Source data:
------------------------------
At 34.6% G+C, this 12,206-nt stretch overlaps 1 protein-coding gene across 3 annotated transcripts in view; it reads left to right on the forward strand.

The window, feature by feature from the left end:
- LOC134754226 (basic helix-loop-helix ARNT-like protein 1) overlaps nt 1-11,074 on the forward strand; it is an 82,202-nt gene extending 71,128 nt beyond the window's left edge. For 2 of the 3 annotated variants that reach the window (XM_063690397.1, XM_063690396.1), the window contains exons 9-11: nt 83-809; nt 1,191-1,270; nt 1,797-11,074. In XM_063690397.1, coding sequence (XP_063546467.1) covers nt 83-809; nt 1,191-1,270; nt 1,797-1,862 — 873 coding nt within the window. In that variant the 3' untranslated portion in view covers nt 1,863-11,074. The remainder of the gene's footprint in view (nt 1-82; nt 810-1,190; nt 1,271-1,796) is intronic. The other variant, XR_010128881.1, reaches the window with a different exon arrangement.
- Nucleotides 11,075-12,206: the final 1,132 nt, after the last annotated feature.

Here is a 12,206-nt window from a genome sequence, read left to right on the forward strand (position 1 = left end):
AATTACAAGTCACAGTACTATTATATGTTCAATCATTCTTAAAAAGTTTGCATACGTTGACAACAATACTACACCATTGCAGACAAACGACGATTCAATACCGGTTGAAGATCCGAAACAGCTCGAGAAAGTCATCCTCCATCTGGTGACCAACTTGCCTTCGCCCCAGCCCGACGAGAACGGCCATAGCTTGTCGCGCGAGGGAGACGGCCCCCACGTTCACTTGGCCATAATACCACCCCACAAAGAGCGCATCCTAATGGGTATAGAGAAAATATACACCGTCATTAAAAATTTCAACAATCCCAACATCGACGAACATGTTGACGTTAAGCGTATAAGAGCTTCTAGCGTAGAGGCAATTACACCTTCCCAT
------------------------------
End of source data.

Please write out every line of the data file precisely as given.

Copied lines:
At 34.6% G+C, this 12,206-nt stretch overlaps 1 protein-coding gene across 3 annotated transcripts in view; it reads left to right on the forward strand.

The window, feature by feature from the left end:
- LOC134754226 (basic helix-loop-helix ARNT-like protein 1) overlaps nt 1-11,074 on the forward strand; it is an 82,202-nt gene extending 71,128 nt beyond the window's left edge. For 2 of the 3 annotated variants that reach the window (XM_063690397.1, XM_063690396.1), the window contains exons 9-11: nt 83-809; nt 1,191-1,270; nt 1,797-11,074. In XM_063690397.1, coding sequence (XP_063546467.1) covers nt 83-809; nt 1,191-1,270; nt 1,797-1,862 — 873 coding nt within the window. In that variant the 3' untranslated portion in view covers nt 1,863-11,074. The remainder of the gene's footprint in view (nt 1-82; nt 810-1,190; nt 1,271-1,796) is intronic. The other variant, XR_010128881.1, reaches the window with a different exon arrangement.
- Nucleotides 11,075-12,206: the final 1,132 nt, after the last annotated feature.

Here is a 12,206-nt window from a genome sequence, read left to right on the forward strand (position 1 = left end):
AATTACAAGTCACAGTACTATTATATGTTCAATCATTCTTAAAAAGTTTGCATACGTTGACAACAATACTACACCATTGCAGACAAACGACGATTCAATACCGGTTGAAGATCCGAAACAGCTCGAGAAAGTCATCCTCCATCTGGTGACCAACTTGCCTTCGCCCCAGCCCGACGAGAACGGCCATAGCTTGTCGCGCGAGGGAGACGGCCCCCACGTTCACTTGGCCATAATACCACCCCACAAAGAGCGCATCCTAATGGGTATAGAGAAAATATACACCGTCATTAAAAATTTCAACAATCCCAACATCGACGAACATGTTGACGTTAAGCGTATAAGAGCTTCTAGCGTAGAGGCAATTACACCTTCCCAT